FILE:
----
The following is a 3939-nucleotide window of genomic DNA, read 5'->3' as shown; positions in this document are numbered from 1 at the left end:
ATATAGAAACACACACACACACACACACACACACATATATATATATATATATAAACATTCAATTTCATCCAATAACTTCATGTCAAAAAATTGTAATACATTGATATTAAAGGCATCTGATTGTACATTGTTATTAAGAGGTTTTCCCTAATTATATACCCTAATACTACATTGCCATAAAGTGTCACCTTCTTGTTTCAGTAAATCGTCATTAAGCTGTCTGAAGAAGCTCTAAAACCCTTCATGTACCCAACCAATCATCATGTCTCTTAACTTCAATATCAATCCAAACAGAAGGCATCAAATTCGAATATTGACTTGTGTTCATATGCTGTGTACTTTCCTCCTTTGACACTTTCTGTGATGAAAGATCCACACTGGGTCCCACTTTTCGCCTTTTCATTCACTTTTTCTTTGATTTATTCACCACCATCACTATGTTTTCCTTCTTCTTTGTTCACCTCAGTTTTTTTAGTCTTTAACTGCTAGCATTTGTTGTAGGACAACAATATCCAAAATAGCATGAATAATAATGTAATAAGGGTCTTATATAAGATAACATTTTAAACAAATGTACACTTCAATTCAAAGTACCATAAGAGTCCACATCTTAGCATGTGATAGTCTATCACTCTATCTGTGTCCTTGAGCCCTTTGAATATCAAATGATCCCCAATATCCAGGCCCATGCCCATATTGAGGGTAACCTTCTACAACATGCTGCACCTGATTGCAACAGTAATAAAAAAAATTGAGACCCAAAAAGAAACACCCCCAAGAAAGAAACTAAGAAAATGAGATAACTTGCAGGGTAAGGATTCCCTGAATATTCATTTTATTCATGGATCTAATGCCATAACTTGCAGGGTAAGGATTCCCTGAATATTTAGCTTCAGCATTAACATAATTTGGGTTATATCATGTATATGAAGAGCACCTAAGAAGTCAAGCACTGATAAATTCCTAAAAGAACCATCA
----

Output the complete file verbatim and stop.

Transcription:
The following is a 3939-nucleotide window of genomic DNA, read 5'->3' as shown; positions in this document are numbered from 1 at the left end:
ATATAGAAACACACACACACACACACACACACACATATATATATATATATATAAACATTCAATTTCATCCAATAACTTCATGTCAAAAAATTGTAATACATTGATATTAAAGGCATCTGATTGTACATTGTTATTAAGAGGTTTTCCCTAATTATATACCCTAATACTACATTGCCATAAAGTGTCACCTTCTTGTTTCAGTAAATCGTCATTAAGCTGTCTGAAGAAGCTCTAAAACCCTTCATGTACCCAACCAATCATCATGTCTCTTAACTTCAATATCAATCCAAACAGAAGGCATCAAATTCGAATATTGACTTGTGTTCATATGCTGTGTACTTTCCTCCTTTGACACTTTCTGTGATGAAAGATCCACACTGGGTCCCACTTTTCGCCTTTTCATTCACTTTTTCTTTGATTTATTCACCACCATCACTATGTTTTCCTTCTTCTTTGTTCACCTCAGTTTTTTTAGTCTTTAACTGCTAGCATTTGTTGTAGGACAACAATATCCAAAATAGCATGAATAATAATGTAATAAGGGTCTTATATAAGATAACATTTTAAACAAATGTACACTTCAATTCAAAGTACCATAAGAGTCCACATCTTAGCATGTGATAGTCTATCACTCTATCTGTGTCCTTGAGCCCTTTGAATATCAAATGATCCCCAATATCCAGGCCCATGCCCATATTGAGGGTAACCTTCTACAACATGCTGCACCTGATTGCAACAGTAATAAAAAAAATTGAGACCCAAAAAGAAACACCCCCAAGAAAGAAACTAAGAAAATGAGATAACTTGCAGGGTAAGGATTCCCTGAATATTCATTTTATTCATGGATCTAATGCCATAACTTGCAGGGTAAGGATTCCCTGAATATTTAGCTTCAGCATTAACATAATTTGGGTTATATCATGTATATGAAGAGCACCTAAGAAGTCAAGCACTGATAAATTCCTAAAAGAACCATCA